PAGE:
The New Orleans Jazz & Heritage Festival delivered an earful of international music and hometown heroes, and a bellyful of food on Day 1. It made the Fyre Festival meltdown even harder to witness from the comfort of a festival that's had a good 48 years to get it down pat. Singer / songwriter Alex McMurray (pictured above) kicked off the day taking requests, one of which was for his ballad “Like K-Doe Lives” which asks “Will you be my Antoinette?” Antoinette K-Doe wheeled a wax version of her late husband musician Ernie K-Doe, the self-described Emperor of the Universe, around New Orleans. Which seemed normal at the time. With the city's influx of newcomers in the last decade, it's good to hear a crowd requesting a song that's as local as it gets.
Josh Kagler & Harmonistic Praise Crusade held court in the Gospel Tent as his chorus sang: “Today will be the best day of my life” enough times to make it so. Lady Tamborine (far right above), who's now a regular on Harry Connick, Jr.'s show “Harry,” held her own on a stage full of practically levitating belters. Also energizing was The New Wave Brass Band led by Oscar Washington, and Keep N It Real, We Are One, and Perfect Gentlemen Social Aid & Pleasure Clubs second lining.
Offering a window into another culture, Jazz Fest hosts an annual international cultural exchange, and this year's is Cuba. Percussionist Pedrito Martinez, booked solid throughout both weekends including a Congo Square set, said: "Playing the first day of the fest was amazing and it represents a lot to me since it's the first time this fest is dedicated to Cuban music which means prestige, respect and honor to the legacy of Cuban music. And I can't forget to mention that this is one of the most relevant festivals on the entire planet.” He added that, “It is even more enjoyable playing the festival with my brothers in the band Jhair Sala, percussion; Sebastian Natal, bass; and Edgar Pantoja, piano.”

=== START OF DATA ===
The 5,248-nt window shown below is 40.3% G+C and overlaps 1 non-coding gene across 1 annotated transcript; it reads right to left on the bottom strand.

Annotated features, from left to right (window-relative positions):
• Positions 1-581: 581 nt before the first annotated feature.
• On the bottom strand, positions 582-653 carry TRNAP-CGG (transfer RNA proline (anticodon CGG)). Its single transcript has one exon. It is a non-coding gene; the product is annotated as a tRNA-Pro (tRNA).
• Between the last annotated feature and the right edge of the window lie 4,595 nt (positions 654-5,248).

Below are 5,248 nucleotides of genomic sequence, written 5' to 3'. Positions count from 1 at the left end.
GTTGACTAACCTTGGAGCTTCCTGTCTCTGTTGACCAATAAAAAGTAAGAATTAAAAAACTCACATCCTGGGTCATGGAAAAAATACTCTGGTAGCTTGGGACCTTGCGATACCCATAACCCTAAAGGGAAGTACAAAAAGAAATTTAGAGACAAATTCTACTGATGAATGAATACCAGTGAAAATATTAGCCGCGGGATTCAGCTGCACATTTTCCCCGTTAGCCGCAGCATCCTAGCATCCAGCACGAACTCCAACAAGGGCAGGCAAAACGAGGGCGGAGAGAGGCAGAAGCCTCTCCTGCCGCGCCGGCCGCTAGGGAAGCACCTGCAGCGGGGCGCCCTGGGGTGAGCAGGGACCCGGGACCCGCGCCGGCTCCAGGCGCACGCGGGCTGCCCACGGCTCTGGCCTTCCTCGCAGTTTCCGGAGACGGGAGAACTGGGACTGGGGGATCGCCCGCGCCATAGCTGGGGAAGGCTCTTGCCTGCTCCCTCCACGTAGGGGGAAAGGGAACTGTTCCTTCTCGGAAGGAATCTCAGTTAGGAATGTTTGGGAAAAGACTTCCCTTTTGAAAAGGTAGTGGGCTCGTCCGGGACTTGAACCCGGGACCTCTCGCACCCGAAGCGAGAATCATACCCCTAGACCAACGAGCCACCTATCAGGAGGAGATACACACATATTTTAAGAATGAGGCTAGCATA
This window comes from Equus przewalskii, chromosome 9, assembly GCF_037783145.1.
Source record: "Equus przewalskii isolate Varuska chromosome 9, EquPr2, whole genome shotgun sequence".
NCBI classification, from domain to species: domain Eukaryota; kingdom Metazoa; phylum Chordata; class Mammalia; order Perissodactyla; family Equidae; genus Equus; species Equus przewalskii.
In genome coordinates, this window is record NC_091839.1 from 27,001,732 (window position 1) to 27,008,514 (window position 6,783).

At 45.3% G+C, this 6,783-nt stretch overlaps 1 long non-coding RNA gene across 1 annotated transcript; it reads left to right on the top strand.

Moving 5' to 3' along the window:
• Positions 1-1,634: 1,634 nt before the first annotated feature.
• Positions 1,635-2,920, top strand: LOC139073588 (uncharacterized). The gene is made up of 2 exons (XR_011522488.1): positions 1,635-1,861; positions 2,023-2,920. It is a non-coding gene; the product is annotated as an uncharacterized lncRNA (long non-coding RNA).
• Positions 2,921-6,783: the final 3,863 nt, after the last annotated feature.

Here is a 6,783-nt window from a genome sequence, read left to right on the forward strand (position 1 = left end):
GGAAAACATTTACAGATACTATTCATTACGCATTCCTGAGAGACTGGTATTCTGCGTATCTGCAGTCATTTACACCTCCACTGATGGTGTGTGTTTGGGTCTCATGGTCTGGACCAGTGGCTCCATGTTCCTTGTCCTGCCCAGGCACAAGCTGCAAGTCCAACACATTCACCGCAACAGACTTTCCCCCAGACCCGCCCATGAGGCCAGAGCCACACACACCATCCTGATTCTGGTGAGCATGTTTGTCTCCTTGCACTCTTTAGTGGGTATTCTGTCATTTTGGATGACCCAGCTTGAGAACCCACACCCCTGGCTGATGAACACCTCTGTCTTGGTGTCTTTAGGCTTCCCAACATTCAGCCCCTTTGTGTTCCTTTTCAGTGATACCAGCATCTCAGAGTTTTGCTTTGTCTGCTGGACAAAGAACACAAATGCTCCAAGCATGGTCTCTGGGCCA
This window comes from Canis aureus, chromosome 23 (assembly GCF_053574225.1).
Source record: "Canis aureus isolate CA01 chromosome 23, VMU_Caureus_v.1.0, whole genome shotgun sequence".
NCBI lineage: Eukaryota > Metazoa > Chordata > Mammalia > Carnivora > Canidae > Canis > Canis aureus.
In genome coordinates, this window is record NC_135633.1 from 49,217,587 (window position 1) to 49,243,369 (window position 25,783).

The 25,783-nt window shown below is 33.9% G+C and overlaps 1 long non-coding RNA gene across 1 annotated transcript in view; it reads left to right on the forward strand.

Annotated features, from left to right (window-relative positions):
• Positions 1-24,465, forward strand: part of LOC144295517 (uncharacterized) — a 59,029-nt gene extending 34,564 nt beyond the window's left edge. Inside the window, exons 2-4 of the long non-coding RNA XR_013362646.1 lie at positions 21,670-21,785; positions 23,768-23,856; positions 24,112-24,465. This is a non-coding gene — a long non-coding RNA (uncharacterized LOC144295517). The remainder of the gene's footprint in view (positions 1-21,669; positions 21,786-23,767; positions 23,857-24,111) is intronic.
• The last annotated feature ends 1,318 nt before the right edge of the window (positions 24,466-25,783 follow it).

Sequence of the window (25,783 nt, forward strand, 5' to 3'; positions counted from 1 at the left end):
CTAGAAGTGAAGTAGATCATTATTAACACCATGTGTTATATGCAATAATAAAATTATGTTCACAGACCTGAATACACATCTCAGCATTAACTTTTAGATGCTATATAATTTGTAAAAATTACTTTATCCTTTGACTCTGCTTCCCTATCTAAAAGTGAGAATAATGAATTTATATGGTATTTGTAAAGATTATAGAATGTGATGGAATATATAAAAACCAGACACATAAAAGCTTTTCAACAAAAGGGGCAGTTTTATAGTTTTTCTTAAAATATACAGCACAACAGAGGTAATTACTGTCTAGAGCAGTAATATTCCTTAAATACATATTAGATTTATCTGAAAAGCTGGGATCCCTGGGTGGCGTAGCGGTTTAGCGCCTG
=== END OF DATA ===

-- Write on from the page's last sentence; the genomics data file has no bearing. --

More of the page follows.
Past Congo Square at the Gentilly Stage, Fort Worth soul singer Leon Bridges played to a packed field. After “Take Me To Your River,” he asked the crowd: “Y'all ready to party real quick?” They were. Over at the Blues Tent, New Orleans trumpeter James Andrews sang, “Everybody needs somebody, I need you! You! You!” bringing the crowd to its feet. Meanwhile in the jazz tent, The Joey Alexander Trio featured a 13-year-old piano prodigy from Bali playing an astounding Coltraine set. At 13, I learned Lionel Ritchie's “Three Times a Lady” then quit piano lessons. In retrospect, it's better to learn more than one song.
Harry Connick, Jr. took piano lessons from legendary James Booker, as part of Booker's parole deal with Harry Connick, Sr., the District Attorney at the time. Harry, Jr. came home to Jazz Fest after 10 years, and his first Fest performance was at 9 years old, beating even Joey Alexander's record. He kicked off his set singing “Just in Time,” followed by “Bourbon Street Parade” with: “We'll see all the big shots down on Bourbon Street,” backed by New Orleans music big shots including trombonist Lucien Barbarin. His dad, at 91, joined him on a song proving that music in New Orleans is ageless.
In another family duo, hometown hero Aaron Neville capped off Day 1 with his angelic vibrato, backed by his brother Charles Neville on saxophone. His version of “Fever” was fire. Thankfully, it was not not Fyre, because that festival was a hot mess. And that’s a wrap for a Day 1, Weekend 1, of the 48th Jazz Fest, where the party gets better every year.